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on 30 July 2010
This is the best pocket book for foodies to take to France.
It seems to cover everything even obscure stuff.
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TOP 500 REVIEWERon 15 May 2014
I bought this with the Marling Menu-master. I have to say I prefer the Menu-master as it provides more depth and is more useful, in my opinion, in looking at menus. The dictionary is more literal in its translation and does not give as detailed descriptions. It is perhaps easiest to illustrate my point with an example: Coquille Saint-Jacques. In the dictionary the description is simply 'scallops' which is perfectly true. The same description is given in the menu-master but it is followed by a series of variations which are explained with some detail e.g. Coquilles Saint-Jacques à la Normande - Served in a thick creamy sauce made from mushroom-flavored fish stock base and the cooking liquor of mussels and other seafood. You can, of course, look up Normande in the dictionary but the two stage process is a little cumbersome and even then the description is "with cream/apples or cider".

Overall, the menu-master provides better description and gives much more of an idea of what you are ordering. It isn't that the dictionary is bad, just that for deciphering restaurant menus it is very 'plain'.
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on 12 May 2011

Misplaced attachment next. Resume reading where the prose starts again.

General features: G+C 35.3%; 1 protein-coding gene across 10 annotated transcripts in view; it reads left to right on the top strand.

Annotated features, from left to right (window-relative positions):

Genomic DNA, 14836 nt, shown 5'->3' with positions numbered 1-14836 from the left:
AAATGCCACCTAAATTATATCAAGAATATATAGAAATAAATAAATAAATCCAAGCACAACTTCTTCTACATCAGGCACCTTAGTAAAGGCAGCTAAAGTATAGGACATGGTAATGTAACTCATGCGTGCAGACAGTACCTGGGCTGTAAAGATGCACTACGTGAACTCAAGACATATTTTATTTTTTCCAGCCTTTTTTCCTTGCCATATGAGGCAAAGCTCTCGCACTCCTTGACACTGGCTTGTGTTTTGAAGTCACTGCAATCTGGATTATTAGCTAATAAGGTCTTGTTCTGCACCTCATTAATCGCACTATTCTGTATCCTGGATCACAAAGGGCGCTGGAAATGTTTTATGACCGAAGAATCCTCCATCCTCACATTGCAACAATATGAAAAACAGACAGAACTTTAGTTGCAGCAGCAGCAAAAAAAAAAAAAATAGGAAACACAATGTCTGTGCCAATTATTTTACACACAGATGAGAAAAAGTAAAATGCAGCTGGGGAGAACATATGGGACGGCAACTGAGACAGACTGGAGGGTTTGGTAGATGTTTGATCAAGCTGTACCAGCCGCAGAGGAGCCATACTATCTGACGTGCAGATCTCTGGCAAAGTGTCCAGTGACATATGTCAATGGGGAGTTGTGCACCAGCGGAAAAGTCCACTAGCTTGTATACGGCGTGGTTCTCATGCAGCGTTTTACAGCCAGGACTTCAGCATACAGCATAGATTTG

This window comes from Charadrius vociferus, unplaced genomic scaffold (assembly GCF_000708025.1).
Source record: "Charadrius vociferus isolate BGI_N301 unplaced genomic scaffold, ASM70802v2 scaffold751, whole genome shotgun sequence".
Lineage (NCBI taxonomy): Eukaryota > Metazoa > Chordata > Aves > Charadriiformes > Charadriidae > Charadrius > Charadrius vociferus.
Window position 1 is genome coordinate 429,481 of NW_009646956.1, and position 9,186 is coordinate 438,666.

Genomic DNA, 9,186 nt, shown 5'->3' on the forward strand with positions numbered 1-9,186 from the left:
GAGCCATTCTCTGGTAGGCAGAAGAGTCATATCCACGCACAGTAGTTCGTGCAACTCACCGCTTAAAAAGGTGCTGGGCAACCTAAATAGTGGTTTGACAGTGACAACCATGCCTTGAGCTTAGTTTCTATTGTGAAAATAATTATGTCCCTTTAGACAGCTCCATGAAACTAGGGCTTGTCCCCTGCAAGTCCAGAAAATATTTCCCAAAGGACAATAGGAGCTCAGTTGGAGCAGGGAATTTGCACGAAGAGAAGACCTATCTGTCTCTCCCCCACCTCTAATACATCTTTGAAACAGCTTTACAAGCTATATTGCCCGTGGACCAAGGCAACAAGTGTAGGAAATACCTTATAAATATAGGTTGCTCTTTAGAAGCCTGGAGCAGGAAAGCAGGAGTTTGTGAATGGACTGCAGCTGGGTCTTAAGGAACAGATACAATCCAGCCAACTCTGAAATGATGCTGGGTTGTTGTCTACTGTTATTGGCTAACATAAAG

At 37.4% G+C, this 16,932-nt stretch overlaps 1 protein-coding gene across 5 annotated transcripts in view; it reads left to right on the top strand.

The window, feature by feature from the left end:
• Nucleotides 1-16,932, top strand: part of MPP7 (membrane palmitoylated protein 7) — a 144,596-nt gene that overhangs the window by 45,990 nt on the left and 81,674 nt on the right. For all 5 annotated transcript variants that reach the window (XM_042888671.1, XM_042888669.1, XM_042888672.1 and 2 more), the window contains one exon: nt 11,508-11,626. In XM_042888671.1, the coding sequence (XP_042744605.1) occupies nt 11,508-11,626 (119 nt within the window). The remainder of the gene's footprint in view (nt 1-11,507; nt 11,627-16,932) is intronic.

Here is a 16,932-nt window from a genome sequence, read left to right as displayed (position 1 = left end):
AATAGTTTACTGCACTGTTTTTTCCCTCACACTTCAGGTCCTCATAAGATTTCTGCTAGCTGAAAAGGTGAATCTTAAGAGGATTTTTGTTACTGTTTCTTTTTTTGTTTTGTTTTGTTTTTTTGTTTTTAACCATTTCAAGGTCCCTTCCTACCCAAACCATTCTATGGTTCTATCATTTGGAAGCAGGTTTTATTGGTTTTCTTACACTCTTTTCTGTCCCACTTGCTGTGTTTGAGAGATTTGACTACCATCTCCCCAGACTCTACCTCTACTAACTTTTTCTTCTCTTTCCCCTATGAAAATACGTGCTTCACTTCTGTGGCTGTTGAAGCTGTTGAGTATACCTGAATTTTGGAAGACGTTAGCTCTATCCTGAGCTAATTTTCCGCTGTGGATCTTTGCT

Most French Restaurants offer English Menus but in my experience these are often more baffling than the French version. Wormed Goat Cheese was an amusing example. This book is easy to carry and would have served well in the past had it been available. It was recommended in a magazine deservably so.

It is reasonably priced.

It will be put to good use in the future.
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on 23 September 2015
I was surprised how small the book was...more a booklet.but useful for that reason...slips into a handbag nicely. Why isn't there a section English - French? Trying to find out what a mullet or a rib eye steak is in French is quite a challenge.
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on 1 August 2012
We were offered this small handy book at a hotel off the beaten track while travelling through France. Our understanding of the French language is limited although not nonexistent. We found it extremely useful for this particular meal and then scanned through and found there was hardly a word or phrase we couldn't find an answer to. We immediately purchased a copy on our return to UK and look forward to our next French trip in order to use it.
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on 27 May 2012
I was disappointed with this dictionary, it is not a straight word for word translation, when I attempted to use it in a restaurant I could not seem to find the item that was on the menu in the dictionary.
In the end I did not bother with it and in any case all the restaurants we ate in were able to give a translation of the food in English.
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on 12 January 2016
The Gastronomic Dictionary, French to English, is a very handy size to carry on restaurant visits and the contents very useful. Will have to
seek out another English to French.